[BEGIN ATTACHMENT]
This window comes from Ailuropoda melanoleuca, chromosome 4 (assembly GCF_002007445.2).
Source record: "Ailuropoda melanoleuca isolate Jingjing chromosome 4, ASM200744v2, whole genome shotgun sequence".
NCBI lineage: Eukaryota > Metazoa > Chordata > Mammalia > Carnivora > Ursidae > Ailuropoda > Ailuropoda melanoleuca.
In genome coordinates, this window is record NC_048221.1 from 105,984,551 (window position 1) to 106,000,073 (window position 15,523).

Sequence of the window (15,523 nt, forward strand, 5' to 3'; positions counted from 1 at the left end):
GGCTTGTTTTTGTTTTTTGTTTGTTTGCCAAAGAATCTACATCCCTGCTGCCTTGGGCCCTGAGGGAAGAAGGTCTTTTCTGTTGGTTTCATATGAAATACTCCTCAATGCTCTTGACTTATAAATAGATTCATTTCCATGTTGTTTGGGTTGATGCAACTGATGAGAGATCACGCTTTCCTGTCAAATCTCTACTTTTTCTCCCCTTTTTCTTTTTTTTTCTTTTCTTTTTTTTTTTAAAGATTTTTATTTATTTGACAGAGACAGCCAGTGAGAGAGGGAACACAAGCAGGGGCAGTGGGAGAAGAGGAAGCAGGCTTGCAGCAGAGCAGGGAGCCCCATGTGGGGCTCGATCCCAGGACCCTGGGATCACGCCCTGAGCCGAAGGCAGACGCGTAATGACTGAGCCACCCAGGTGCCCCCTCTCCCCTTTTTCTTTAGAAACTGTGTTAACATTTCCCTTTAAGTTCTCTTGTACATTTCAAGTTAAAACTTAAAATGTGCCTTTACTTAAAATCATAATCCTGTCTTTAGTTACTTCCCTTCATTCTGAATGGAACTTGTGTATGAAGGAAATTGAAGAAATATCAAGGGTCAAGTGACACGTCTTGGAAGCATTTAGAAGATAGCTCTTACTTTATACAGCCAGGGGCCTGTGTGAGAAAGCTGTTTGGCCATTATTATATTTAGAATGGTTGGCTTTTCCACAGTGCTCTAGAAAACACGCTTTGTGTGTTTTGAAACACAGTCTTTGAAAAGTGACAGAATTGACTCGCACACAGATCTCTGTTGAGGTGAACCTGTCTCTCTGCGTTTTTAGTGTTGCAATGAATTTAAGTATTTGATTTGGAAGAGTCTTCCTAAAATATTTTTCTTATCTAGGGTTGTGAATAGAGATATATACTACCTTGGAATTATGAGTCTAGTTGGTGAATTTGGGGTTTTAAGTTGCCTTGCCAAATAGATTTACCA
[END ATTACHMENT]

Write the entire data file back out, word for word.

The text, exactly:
This window comes from Ailuropoda melanoleuca, chromosome 4 (assembly GCF_002007445.2).
Source record: "Ailuropoda melanoleuca isolate Jingjing chromosome 4, ASM200744v2, whole genome shotgun sequence".
NCBI lineage: Eukaryota > Metazoa > Chordata > Mammalia > Carnivora > Ursidae > Ailuropoda > Ailuropoda melanoleuca.
In genome coordinates, this window is record NC_048221.1 from 105,984,551 (window position 1) to 106,000,073 (window position 15,523).

Sequence of the window (15,523 nt, forward strand, 5' to 3'; positions counted from 1 at the left end):
GGCTTGTTTTTGTTTTTTGTTTGTTTGCCAAAGAATCTACATCCCTGCTGCCTTGGGCCCTGAGGGAAGAAGGTCTTTTCTGTTGGTTTCATATGAAATACTCCTCAATGCTCTTGACTTATAAATAGATTCATTTCCATGTTGTTTGGGTTGATGCAACTGATGAGAGATCACGCTTTCCTGTCAAATCTCTACTTTTTCTCCCCTTTTTCTTTTTTTTTCTTTTCTTTTTTTTTTTAAAGATTTTTATTTATTTGACAGAGACAGCCAGTGAGAGAGGGAACACAAGCAGGGGCAGTGGGAGAAGAGGAAGCAGGCTTGCAGCAGAGCAGGGAGCCCCATGTGGGGCTCGATCCCAGGACCCTGGGATCACGCCCTGAGCCGAAGGCAGACGCGTAATGACTGAGCCACCCAGGTGCCCCCTCTCCCCTTTTTCTTTAGAAACTGTGTTAACATTTCCCTTTAAGTTCTCTTGTACATTTCAAGTTAAAACTTAAAATGTGCCTTTACTTAAAATCATAATCCTGTCTTTAGTTACTTCCCTTCATTCTGAATGGAACTTGTGTATGAAGGAAATTGAAGAAATATCAAGGGTCAAGTGACACGTCTTGGAAGCATTTAGAAGATAGCTCTTACTTTATACAGCCAGGGGCCTGTGTGAGAAAGCTGTTTGGCCATTATTATATTTAGAATGGTTGGCTTTTCCACAGTGCTCTAGAAAACACGCTTTGTGTGTTTTGAAACACAGTCTTTGAAAAGTGACAGAATTGACTCGCACACAGATCTCTGTTGAGGTGAACCTGTCTCTCTGCGTTTTTAGTGTTGCAATGAATTTAAGTATTTGATTTGGAAGAGTCTTCCTAAAATATTTTTCTTATCTAGGGTTGTGAATAGAGATATATACTACCTTGGAATTATGAGTCTAGTTGGTGAATTTGGGGTTTTAAGTTGCCTTGCCAAATAGATTTACCA